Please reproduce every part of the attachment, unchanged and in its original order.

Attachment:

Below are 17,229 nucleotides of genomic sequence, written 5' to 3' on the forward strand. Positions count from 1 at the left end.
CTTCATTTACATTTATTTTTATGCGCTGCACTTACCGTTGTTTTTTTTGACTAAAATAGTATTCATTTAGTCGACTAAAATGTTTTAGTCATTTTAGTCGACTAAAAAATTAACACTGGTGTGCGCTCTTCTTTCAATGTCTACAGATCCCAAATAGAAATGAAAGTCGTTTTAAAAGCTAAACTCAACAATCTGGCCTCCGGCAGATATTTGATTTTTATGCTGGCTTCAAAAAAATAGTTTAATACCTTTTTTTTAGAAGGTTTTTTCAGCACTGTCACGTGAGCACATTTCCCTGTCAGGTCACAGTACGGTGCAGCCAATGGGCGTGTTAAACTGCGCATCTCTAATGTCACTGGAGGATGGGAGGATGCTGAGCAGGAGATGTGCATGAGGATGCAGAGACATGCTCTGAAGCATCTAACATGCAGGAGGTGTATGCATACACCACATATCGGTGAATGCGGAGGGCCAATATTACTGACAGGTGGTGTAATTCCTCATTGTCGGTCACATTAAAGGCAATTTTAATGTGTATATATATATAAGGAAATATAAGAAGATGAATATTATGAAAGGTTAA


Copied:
Below are 17,229 nucleotides of genomic sequence, written 5' to 3' on the forward strand. Positions count from 1 at the left end.
CTTCATTTACATTTATTTTTATGCGCTGCACTTACCGTTGTTTTTTTTGACTAAAATAGTATTCATTTAGTCGACTAAAATGTTTTAGTCATTTTAGTCGACTAAAAAATTAACACTGGTGTGCGCTCTTCTTTCAATGTCTACAGATCCCAAATAGAAATGAAAGTCGTTTTAAAAGCTAAACTCAACAATCTGGCCTCCGGCAGATATTTGATTTTTATGCTGGCTTCAAAAAAATAGTTTAATACCTTTTTTTTAGAAGGTTTTTTCAGCACTGTCACGTGAGCACATTTCCCTGTCAGGTCACAGTACGGTGCAGCCAATGGGCGTGTTAAACTGCGCATCTCTAATGTCACTGGAGGATGGGAGGATGCTGAGCAGGAGATGTGCATGAGGATGCAGAGACATGCTCTGAAGCATCTAACATGCAGGAGGTGTATGCATACACCACATATCGGTGAATGCGGAGGGCCAATATTACTGACAGGTGGTGTAATTCCTCATTGTCGGTCACATTAAAGGCAATTTTAATGTGTATATATATATAAGGAAATATAAGAAGATGAATATTATGAAAGGTTAA